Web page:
Fibonacci and Randomness

Anyone who considers arithmetical methods of producing random bits is, of course, in a state of sin.

Hey all,

I am sure most of you have heard of Fibonacci numbers. For those who don’t I’ll quickly revise them,

nth Fibonacci no. is defined as Fn = Fn-1 + Fn-2  with F0 = 0, F1 = 1. May be the following sequence will help : 0,1,1,2,3,5,8,13,21,34,55,89,144……….. and so on.

Fibonacci numbers have some of the coolest properties and find applications in variety of fields. But the post is not to discuss it all. (Rather one post is not sufficient for it 😉 ) What I will be discussing how they are applied in real world. One example might be lagged Fibonacci generator.

In computer science one of the areas of research have been random number generation. Pseudo Random Number Generators(PRNG) or also known as Deterministic Random Bit Generators(DRBG) are algorithms which generate sequence of numbers which approximate properties of random numbers. Mind well the sequences are not truly random as with a relatively small set of initial values the sequence can be entirely determined. Best words of caution for misinterpretation are by John Von Neumann with which the post starts. Although they are so close to being truly random, and given their excellent speed of generation and reproducibility, they find themselves central in simulations, cryptography and procedural generations. #I’ll cover random numbers in some other post.

One of the class of PRNG is based on Fibonacci Numbers which is Lagged Fibonacci generator(LFG). Let’ see how.

            Fibonacci sequence proceeds with addition of last two numbers in the sequence. Lets say I don’t want to add the last two for next entry. For example I am adding 22nd last and 44th last for next. In other words I am introducing a lag in the sequence. This is what LFG is all about. Simple but beautiful idea! Lets define it in a precisely

Sn = Sn-j * Sn-k (mod m) 0 < j < k;

Here j and k are the specified lags. This depends upon the one who is designing one such LFG for his purpose. * is a general binary operation – addition, subtraction, multiplication or bitwise XOR. m is generally of the form 2Mdepending upon your size often 232 or 264.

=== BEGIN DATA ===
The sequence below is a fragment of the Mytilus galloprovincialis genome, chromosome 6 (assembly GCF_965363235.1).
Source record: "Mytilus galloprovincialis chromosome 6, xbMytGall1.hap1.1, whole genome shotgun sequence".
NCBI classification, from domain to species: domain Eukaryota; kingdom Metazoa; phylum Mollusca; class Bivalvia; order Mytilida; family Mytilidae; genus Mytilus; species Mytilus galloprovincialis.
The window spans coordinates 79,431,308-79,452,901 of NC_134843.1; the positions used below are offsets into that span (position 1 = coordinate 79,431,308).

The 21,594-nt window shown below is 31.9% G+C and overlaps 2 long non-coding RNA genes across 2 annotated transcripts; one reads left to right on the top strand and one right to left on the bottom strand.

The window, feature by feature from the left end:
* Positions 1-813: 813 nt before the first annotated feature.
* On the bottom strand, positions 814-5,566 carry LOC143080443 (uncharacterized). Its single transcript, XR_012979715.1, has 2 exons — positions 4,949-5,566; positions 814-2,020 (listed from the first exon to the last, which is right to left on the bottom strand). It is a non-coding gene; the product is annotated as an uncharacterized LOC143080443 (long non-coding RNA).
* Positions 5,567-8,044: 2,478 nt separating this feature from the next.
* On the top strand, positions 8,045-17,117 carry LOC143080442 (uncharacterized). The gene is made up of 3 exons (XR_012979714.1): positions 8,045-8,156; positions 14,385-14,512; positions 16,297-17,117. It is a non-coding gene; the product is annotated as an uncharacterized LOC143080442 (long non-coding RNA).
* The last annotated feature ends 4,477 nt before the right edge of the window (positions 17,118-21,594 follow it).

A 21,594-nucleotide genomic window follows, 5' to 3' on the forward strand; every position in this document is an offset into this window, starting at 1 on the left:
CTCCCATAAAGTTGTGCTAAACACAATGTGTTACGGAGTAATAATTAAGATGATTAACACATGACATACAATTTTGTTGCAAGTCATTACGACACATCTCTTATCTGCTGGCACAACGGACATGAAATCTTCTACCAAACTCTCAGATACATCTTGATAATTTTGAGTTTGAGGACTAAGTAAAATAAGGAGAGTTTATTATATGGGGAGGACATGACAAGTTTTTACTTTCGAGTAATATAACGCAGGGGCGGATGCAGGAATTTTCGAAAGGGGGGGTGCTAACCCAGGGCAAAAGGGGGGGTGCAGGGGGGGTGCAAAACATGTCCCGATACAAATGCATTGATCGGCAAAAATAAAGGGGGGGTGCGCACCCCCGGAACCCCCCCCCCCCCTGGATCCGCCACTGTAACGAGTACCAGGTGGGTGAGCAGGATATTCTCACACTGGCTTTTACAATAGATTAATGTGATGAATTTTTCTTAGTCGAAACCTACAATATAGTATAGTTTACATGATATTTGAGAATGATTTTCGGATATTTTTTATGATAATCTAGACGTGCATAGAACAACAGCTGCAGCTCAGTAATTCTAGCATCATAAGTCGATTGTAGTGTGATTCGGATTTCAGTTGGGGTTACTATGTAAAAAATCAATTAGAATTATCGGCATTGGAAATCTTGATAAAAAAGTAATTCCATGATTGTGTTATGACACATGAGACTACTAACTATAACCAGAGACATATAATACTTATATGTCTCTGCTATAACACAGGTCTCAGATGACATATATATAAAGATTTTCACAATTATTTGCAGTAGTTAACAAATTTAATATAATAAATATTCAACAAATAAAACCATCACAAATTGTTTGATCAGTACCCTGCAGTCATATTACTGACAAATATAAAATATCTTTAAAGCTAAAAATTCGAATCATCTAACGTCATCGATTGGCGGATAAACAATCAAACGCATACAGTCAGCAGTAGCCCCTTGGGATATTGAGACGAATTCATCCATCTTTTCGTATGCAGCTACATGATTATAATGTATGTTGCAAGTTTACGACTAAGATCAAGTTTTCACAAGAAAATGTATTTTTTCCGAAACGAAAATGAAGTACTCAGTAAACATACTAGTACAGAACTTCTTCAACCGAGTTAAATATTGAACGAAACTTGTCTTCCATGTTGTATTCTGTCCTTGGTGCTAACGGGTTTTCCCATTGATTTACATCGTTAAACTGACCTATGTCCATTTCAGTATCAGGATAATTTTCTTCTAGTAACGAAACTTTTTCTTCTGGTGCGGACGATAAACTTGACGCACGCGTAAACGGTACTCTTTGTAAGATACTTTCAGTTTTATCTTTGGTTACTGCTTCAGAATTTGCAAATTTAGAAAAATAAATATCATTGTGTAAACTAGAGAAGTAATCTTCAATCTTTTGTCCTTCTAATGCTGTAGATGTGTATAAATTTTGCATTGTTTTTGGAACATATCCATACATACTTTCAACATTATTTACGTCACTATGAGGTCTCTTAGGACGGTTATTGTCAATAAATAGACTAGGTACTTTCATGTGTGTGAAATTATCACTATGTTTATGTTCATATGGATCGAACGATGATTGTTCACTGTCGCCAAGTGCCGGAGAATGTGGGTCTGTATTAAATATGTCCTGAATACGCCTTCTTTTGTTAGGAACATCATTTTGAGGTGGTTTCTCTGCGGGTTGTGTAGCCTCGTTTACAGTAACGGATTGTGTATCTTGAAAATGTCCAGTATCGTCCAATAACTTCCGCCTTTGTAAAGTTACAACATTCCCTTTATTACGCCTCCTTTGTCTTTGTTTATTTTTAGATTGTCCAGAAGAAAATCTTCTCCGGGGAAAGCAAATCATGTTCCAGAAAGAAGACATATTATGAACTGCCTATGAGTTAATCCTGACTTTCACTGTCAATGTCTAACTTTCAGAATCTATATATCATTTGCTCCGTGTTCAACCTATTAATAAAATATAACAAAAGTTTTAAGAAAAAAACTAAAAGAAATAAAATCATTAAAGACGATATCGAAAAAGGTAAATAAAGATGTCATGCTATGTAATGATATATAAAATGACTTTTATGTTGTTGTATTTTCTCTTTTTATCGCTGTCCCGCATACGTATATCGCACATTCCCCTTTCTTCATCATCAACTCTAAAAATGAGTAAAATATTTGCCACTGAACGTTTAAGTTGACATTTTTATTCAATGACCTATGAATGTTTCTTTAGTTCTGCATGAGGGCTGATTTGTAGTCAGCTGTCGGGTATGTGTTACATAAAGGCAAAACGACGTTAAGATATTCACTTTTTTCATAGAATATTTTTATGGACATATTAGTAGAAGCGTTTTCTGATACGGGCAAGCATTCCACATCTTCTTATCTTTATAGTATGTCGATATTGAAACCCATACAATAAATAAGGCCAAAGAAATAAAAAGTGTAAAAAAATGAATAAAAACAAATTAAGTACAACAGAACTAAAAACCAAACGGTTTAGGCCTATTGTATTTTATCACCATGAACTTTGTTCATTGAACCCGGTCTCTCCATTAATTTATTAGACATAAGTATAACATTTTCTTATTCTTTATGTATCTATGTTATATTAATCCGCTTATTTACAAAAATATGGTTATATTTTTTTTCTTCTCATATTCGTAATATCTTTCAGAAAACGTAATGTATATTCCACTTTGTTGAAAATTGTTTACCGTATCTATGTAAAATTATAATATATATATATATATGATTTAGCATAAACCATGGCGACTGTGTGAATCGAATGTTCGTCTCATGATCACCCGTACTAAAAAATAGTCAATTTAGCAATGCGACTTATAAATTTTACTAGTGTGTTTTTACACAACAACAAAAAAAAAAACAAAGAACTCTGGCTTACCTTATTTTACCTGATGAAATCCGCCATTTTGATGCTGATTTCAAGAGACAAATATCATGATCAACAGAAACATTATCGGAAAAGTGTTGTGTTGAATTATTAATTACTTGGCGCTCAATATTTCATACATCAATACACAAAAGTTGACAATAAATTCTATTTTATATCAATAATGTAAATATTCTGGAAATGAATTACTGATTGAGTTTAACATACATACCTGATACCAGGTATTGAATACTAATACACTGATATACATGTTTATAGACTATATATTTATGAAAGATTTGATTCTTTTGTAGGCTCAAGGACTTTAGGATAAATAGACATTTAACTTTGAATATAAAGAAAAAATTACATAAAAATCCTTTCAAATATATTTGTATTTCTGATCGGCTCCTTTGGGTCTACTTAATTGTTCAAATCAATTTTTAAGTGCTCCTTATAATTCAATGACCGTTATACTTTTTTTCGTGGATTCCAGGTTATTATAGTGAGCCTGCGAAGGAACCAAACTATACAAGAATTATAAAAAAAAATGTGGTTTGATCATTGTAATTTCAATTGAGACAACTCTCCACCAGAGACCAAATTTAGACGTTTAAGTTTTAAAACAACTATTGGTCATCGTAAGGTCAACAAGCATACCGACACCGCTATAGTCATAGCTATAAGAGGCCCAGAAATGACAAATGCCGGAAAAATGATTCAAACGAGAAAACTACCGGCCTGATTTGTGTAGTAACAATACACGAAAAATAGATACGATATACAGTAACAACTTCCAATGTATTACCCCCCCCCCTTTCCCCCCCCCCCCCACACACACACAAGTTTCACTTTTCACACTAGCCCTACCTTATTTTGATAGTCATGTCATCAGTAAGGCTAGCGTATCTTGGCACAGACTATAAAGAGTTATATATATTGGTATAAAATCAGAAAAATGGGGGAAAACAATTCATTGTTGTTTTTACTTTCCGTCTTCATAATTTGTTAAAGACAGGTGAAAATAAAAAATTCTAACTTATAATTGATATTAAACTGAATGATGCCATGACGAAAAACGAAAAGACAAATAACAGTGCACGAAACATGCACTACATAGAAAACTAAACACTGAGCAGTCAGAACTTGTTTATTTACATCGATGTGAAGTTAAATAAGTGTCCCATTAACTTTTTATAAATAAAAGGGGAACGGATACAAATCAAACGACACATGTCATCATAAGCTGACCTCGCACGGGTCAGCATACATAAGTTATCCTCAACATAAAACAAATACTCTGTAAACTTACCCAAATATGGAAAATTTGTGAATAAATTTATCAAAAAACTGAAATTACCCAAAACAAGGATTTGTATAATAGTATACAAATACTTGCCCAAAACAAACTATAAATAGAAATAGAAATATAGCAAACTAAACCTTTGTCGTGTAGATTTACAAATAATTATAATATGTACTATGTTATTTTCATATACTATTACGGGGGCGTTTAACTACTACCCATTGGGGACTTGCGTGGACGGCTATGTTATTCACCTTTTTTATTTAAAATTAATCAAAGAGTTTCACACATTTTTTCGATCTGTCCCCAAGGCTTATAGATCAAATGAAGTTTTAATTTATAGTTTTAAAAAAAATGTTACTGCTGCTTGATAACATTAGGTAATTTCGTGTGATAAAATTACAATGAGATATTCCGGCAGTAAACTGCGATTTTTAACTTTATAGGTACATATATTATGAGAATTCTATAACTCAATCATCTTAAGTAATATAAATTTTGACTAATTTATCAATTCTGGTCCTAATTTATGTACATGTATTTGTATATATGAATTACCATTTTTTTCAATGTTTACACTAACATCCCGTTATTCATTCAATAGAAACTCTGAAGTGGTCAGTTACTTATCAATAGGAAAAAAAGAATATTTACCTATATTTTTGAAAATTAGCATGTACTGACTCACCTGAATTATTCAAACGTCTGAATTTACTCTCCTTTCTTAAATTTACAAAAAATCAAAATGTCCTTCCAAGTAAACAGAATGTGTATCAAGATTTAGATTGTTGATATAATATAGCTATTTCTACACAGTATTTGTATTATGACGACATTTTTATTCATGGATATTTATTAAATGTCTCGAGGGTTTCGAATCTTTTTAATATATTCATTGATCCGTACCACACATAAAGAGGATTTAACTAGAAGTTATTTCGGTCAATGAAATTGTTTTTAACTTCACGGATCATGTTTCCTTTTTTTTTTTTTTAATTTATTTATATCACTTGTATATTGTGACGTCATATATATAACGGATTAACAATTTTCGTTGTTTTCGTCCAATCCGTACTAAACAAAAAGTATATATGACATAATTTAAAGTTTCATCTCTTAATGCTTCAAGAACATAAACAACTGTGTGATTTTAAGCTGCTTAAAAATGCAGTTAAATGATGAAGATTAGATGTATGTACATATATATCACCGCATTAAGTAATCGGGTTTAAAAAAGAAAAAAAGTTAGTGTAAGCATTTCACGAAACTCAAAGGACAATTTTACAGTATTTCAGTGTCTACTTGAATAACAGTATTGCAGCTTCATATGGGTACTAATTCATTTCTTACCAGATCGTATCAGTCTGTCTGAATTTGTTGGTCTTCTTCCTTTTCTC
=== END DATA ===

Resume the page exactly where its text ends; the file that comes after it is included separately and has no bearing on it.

#If * is XOR then for sufficient randomness any j and k are not allowed. Involves complex theory so skipping it.

Depending upon * they are Additive LFG or Multiplicative LFG.

Clearly the generator has to remember past k values. Thus comes the approximation in randomness. The sequence can be shown to have a period. The period depends on values of j,k,m and *. But we can determine the maximum period for it. LFGs have a maximum period of (2k – 1)*2M-1 if * is addition or subtraction, (2k-1)*k if * is XOR and if * is multiplication the maximum period is (2k – 1)*2M-3 i.e. 1/4 of period of the additive case. Greater the period more random the sequence will be. A possible pair where maximum value is achieved is {j,k} = {24,55}.

So where it is used? Well a particular application which comes to my mind is in game engines. I know one engine which uses it, Freeciv. It is a turn-based strategy game released under GNU general public license. Boost library for C++ used for enhancing functionality uses LFG. Also Oracle database implements this in DBMS_RANDOM package.

Actually there is a lot more to discuss on this alone. But I don’t want to stretch the post even longer, so may be in some other post I’ll cover the rest of the stuff.

– Payas

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4 responses to “Fibonacci and Randomness

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